Expanded Definition: Security Information and Event Management (SIEM)

What is security information and event management (SIEM)? 

Security information and event management (SIEM) is a type of software that is used to detect, prevent, and help resolve cybersecurity incidents while centralizing security event information across an entire network. In other words, SIEM tools are designed to help businesses identify cybersecurity vulnerabilities and threats before they can have a major negative impact on operations and product or service delivery.

Wondering how SIEM software works? SIEM solutions can vary in their specific capabilities, but at a high level they should be able to perform these core steps:

  1. Collect log and event data from an organization’s network devices, firewalls, wireless access points, servers, and more
  2. Aggregate the data collected from various sources into one place
  3. Analyze the aggregated data to identify potential threats
  4. Cross-correlate potential threats with other systems data and configuration information to determine if they are true threats
  5. Alert the organization of true threats so they can be further investigated and contained

While all of the above steps are important, #4 and #5 are what separate best-in-class SIEM tools from software that’s marketed as SIEM but doesn’t really get the job done. A robust SIEM solution must be able to cross-correlate data from all devices with configuration information, threat intelligence feeds, blacklists, geolocation data, and more in order to increase accuracy and ensure that all notifications are actionable.

A lackluster SIEM, on the other hand, is liable to produce false positives (too many notifications about unsubstantial threats) and/or false negatives (missed alerts about true threats). Whether that results in unnecessary calls in the middle of the night or insidious malware that goes undetected for a period of time, both outcomes can result in headaches and a potential loss of productivity and revenue.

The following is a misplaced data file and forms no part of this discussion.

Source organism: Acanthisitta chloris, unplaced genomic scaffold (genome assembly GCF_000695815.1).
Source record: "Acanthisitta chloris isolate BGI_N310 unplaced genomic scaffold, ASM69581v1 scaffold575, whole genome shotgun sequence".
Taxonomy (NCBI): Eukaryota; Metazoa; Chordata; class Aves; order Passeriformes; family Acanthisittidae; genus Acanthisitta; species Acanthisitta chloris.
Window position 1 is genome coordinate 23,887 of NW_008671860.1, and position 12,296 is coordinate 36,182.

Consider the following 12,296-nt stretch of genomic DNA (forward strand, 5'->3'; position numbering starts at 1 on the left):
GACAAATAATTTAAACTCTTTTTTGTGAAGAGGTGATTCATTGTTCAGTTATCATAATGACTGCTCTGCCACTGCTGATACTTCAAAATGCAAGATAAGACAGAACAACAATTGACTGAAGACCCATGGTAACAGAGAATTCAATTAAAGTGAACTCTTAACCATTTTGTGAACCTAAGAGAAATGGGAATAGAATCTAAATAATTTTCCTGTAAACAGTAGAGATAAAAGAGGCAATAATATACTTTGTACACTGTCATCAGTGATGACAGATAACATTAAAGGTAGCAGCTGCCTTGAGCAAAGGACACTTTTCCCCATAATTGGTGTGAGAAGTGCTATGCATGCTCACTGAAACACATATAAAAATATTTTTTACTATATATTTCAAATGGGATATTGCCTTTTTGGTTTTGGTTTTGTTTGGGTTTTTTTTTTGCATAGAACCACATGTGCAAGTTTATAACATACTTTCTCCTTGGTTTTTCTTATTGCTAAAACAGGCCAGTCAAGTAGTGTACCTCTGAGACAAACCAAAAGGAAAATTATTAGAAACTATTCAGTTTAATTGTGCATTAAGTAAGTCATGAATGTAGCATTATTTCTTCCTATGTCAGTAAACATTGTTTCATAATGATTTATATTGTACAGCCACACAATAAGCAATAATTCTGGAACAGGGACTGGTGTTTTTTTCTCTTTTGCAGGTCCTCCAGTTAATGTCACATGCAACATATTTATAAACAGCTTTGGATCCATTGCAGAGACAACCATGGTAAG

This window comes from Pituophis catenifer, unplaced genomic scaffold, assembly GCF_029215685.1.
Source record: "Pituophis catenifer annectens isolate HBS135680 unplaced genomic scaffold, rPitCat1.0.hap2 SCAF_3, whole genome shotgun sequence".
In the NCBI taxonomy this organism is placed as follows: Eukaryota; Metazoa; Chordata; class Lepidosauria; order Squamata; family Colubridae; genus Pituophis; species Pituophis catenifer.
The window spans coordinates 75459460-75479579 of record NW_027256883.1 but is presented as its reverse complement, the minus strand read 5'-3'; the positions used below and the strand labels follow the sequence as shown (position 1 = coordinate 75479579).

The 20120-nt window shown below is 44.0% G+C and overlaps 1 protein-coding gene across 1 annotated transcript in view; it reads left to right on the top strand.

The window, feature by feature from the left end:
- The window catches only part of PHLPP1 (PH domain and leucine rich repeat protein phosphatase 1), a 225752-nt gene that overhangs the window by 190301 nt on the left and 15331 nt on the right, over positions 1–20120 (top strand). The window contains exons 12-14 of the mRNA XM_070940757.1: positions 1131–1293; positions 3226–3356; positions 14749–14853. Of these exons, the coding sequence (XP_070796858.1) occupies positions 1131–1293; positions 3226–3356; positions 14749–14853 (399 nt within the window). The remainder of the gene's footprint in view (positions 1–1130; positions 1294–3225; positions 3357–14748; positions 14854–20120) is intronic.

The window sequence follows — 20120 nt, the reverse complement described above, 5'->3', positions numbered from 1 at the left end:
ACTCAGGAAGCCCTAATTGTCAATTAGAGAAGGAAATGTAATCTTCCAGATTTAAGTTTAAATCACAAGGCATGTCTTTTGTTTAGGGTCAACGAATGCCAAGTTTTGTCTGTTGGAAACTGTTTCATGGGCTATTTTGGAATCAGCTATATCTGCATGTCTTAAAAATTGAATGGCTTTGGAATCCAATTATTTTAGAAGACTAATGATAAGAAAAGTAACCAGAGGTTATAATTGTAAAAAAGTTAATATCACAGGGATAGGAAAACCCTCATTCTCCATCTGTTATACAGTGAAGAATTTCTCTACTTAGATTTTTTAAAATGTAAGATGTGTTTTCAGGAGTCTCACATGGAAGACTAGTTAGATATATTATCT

It’s also worth noting that the need for organizations to enhance their ability to detect and respond to cyber threats is urgent: According to The State of SMB Cybersecurity in 2021 survey conducted by Vanson Bourne and commissioned by ConnectWise, 75% of business decision makers and 83% of IT decision makers are concerned their organization will be the target of a cybersecurity attack in the next 6 months.

The MSP role in security information and event management 

As MSPs continue to play a bigger role in providing cybersecurity protection for companies, it’s important to learn how you can help improve your clients’ security through SIEM offerings and other services.

Risk Assessments

As the survey results above indicate, some of your clients are likely anxious about the likelihood of an impending cyberattack but may not know the best way to identify ways to improve their cybersecurity posture. Enter: risk assessments. Assessing risk requires the careful analysis of threat and vulnerability information to determine how a cyber incident could negatively impact a client as well as the likelihood that such circumstances or events will occur.